But to put insulting labels on it is not so dignified, imho, don't get too caught up in beeing a "beekeeper" or a "beehaver".  If you have a beehive, you are a beekeeper.  If you intentionally neglect the hive and let the hive get taken over by disease and swarming, then you are not a good beekeeper.  If you do everything just right and take care of them perfectly, then you can apply to become a "Master Beekeeper".

Rick, a behaving beekeeper
« Last Edit: October 01, 2009, 01:12:36 PM by Scadsobees » Logged

Rick
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« Reply #5 on: October 01, 2009, 03:05:02 PM »

If you can completely comprehend the biology of the honeybee and the social system inside the hive, knowing what honeybees do in their entire life, you are a " Beekeeper "  grin
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Michael Bush
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« Reply #6 on: October 01, 2009, 08:40:47 PM »

I don't think I'm a bee-haver, I'm just a lazy beekeeper.  Smiley  The difference is that a bee-haver doesn't know why he's doing or not doing anything, while a lazy beekeeper knows exactly why he's not doing it.  Smiley

http://www.bushfarms.com/beeslazy.htm
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Michael Bush
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Michael Bush
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« Reply #7 on: October 01, 2009, 08:43:23 PM »

    "The master accomplishes more and more by doing less and less until finally he accomplishes everything by doing nothing." --Laozi, Tao Te Ching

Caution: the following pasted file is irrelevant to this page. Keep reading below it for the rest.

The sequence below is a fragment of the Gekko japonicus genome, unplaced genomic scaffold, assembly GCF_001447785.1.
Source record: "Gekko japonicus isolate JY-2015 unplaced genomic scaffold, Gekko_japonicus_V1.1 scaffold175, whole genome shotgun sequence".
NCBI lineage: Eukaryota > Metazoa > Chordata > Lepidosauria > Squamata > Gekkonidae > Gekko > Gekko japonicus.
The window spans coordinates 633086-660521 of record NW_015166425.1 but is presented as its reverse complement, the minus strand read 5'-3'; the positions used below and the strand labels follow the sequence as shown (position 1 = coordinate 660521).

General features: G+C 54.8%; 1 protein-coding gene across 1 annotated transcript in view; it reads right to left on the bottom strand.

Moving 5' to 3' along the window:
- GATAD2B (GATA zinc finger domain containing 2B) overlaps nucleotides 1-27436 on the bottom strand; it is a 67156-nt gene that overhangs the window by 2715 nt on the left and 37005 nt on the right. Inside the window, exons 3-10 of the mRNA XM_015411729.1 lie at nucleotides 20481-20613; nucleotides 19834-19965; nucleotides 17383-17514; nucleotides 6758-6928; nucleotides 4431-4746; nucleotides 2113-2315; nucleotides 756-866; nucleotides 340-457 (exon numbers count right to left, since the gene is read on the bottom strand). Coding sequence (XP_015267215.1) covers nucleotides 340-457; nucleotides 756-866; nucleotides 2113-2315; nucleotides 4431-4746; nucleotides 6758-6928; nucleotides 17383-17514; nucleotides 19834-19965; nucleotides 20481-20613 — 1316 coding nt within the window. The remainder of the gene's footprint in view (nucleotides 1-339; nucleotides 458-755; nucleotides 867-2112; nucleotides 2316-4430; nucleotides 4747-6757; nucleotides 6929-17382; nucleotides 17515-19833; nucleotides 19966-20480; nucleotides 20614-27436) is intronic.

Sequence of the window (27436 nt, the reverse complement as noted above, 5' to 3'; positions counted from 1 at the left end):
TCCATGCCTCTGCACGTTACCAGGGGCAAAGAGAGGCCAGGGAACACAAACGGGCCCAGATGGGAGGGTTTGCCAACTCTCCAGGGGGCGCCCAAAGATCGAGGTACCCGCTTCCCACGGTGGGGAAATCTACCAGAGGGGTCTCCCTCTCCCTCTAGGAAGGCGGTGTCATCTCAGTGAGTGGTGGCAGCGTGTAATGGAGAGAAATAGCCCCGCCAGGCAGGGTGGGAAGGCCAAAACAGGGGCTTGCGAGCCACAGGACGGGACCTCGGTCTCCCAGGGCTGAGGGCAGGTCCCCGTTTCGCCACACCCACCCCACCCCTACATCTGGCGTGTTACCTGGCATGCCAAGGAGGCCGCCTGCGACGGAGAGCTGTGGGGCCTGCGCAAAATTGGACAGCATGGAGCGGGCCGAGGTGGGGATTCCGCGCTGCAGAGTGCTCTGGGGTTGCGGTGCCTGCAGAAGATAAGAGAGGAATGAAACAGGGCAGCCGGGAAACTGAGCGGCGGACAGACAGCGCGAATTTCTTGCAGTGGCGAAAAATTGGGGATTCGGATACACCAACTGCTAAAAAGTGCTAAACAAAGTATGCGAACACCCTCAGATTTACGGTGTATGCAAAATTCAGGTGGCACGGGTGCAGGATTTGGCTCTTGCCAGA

"Progress doesn't come from early risers - progress is made by lazy men looking for easier ways to do things." --Robert Heinlein

    "It's not the daily increase but daily decrease. Hack away at the unessential."--Bruce Lee
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Michael Bush
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dpence
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« Reply #8 on: October 01, 2009, 10:07:40 PM »

I think beekeeping is a science.  Most certainly I maintain my hives to the best of my ability, but am often awed at the outcome, even puzzled sometimes.  Like anything I've taken a vested interest in, the farther I go, the more I learn how little I know compared to what I am certain of.  I think its the strife to learn more about the science of bees that makes beekeepers.  IMHO

David
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johnnybigfish
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« Reply #9 on: October 01, 2009, 10:30:47 PM »

The term "Beehaver" is just a term to insult a beekeeper who has doubts about how and if he's doing the bee thing correctly.
Im a beekeeper who has bees.
 The question now is, "Who is a seasoned veteran" of beekeeping?. Im going into my 4th season and I definitely consider myself a beginner still. Somebody who has the gall to even consider themselves a seasoned veteran is probably the same person who does a crossword puzzle using a pen grin

your friend,
john
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beee farmer